For many financial advisors, working with retirement plans can offer a new client pipeline for the wealth management side of their business. As individuals exit their employer-sponsored plans, they may opt to continue working with the advisor for personal investment management and retirement planning advice.

But the retirement plan industry’s fragmented approach to storing and sharing participant data can derail this. The Cassell v. Vanderbilt settlement has also sparked debate over the ownership, value and usage of certain types of plan data.

What everyone seems to agree on—including plan fiduciaries, record-keepers, custodians and plan participants—is that plan participants need and want independent, professional advice and guidance when it comes to financial planning for, and in, retirement.

This is why advisors need to confirm agreed-upon data sharing protocols at the outset of their plan sponsor relationships. It is in everyone’s best interest to protect participant plan data in a way that enables a seamless transfer of information so that advisors can deliver retirement planning guidance and advice.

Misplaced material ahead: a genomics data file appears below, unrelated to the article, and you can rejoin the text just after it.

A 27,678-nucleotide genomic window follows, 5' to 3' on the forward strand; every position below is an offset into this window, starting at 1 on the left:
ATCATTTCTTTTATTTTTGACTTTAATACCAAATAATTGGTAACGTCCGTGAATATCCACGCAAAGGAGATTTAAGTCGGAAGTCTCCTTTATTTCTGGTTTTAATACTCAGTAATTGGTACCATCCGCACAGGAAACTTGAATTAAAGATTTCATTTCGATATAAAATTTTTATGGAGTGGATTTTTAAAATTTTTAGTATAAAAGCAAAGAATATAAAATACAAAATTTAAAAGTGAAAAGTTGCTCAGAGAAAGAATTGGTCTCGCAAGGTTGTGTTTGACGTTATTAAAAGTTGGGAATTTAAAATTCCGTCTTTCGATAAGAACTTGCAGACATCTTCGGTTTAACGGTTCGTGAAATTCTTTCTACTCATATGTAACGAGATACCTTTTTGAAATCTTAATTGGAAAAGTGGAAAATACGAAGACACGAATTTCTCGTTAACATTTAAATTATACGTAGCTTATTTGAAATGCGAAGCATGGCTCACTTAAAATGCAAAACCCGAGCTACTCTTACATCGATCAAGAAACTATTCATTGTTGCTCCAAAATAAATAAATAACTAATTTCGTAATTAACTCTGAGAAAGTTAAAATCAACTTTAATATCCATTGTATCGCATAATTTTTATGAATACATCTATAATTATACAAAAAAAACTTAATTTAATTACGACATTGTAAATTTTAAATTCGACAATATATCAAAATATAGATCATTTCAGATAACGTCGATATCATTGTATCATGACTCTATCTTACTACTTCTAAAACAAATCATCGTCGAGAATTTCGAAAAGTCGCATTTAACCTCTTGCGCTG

Without clear agreement on data sharing, advisors may lack the most up-to-date data on the participants they serve. This, in turn, can limit the effectiveness of a retirement plan program, with subpar outcomes that were unintended by the plan sponsor.

For example, most advisors are not automatically informed when participants are exiting or have exited their employer-sponsored plans—whether due to retirement, employment changes or other reasons. In some cases, contact details of exiting plan participants are not shared with the advisor—even though he or she has been in contact with these individuals directly through their employer sponsored plan.

When it comes to their retirement plan offerings, the overarching goal for most company leadership, whether plan fiduciaries or not, is typically that everyone in the organization has the opportunity to be in a position to retire. To help them fulfill their duty, it follows that advisors need access to key data to assist their individual employees—the plan participants.

The wealth management industry is clearly further along in sharing client data for non-ERISA accounts. Technology vendor integration has advanced to the point where financial advisors can run their entire business off of one open-architecture platform with the proper cybersecurity and privacy protocols in place.

Frankly, it is not a stretch to see this happen in the retirement plan world as well. It is only a matter of time.

Getting Guardrails In Place

First « 1 2 » Next